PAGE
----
Here we have the second studio work from this superband (as we called it in the good old times) formed by the famous Roine Stolt (The Flower Kings), Neal Morse (Spock´s Beard), Mike Portnoy (Dream Theater) and Pete Trewavas (Marillion), being his parallel project from their "regular" bands. At this point this introduction can sound obvious, but anyway necessary.
The first Transatlantic work was long awaited for prog community and the critics were extreme. Best record of the year because of its high quality based on the classic-prog-rock feel or the opposite, disappointing because the lack of new ideas and originality. Probably both critics are right.
With "Bridge Across Forever" we find the same formula with the same virtues and lacks. The cover art shows again that postmodern Zeppelin proving that the boys are driving the same airship.
Nobody can qualify the band as low respectably because they always say that Transatlantic wanted to do classic progressive music releasing all the influences from the old main classical bands.
In a interview for progVisions done by Richard Zywotkiewicz to Pete Trewavas, Pete qualifies the Transatlantic music as "retro". This is the best definition we can chose being applicable to other different bands too. If we review the Transatlantic music included on the progressive group, the rating would be poor due to its low innovation, but if we review the music into the "retro-progressive" group the rating is quite good because they show all the basics of the classic 70's sympho-prog rock with the highest skill and quality. The chemistry between these four musicians is so high that when they met for a a few days, they create even better music than with their own individual bands.
The new CD has four tracks. Two long tracks of about 26 minutes long "Duel With The Devil" and "Stranger in Your Soul", on the same vein that "All of the Above" from the first CD where the band develops his own sound and at the same time shows all the influences they have. The instrumentals are quite stunning, proving the technical skills of each member. The vocals are amazing giving the perfect balance between the classical sympho and the freshness of the present day production. Furthermore the excessive Spock's Beard influence of the first CD is now clearly decreased.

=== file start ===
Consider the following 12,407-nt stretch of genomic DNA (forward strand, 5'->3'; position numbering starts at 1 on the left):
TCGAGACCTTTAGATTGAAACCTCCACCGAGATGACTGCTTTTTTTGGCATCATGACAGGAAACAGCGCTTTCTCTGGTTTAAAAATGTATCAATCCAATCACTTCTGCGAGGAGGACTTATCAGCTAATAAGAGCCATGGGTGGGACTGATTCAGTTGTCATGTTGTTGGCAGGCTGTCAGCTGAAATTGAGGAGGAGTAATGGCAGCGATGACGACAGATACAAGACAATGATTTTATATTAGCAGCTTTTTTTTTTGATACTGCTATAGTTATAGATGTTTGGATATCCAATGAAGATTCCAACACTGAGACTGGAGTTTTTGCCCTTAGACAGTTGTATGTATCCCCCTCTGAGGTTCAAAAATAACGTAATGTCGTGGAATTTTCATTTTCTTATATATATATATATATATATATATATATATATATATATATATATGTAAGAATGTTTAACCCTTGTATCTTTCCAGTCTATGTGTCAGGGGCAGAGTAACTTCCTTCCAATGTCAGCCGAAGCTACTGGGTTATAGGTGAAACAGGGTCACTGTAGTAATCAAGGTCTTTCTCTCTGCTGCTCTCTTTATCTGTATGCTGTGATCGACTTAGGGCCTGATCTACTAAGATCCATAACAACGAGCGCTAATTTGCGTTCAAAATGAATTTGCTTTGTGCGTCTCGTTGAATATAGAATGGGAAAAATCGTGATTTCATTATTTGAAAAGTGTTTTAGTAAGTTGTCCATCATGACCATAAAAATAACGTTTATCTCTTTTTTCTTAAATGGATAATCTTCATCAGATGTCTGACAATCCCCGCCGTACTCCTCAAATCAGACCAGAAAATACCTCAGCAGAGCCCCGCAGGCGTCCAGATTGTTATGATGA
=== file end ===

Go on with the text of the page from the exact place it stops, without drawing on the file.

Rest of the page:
Between these two master pieces there are "Bridge Across Forever", a typical but beautiful ballad which is not well connected to the rest of the tracks and being more adequate for a Neal Morse solo work, and "Suite Charlotte Pike" a funny 14 minutes track with a lot of Beatles feel and catchy bits with all the members singing and pasting all these bits for a final unsorted but interesting result.
There is a limited edition of this CD with a very attractive cover design and a bonus CD with demos, cover versions and multimedia section. Special mention for the cover of the mythical Pink Floyd's "Shine on you Crazy Diamond". If the somewhat experimental "Suite Charlotte Pike" would be included on the bonus CD, the final result would be better.
The final conclusion is that we have again a very good record with a high commercial potential, with long tracks and absolutely stunning quality from the band that helps to cover the weak points.
I think that this CD will please the people at the same level of the first one, but my rating would be a little bit lower.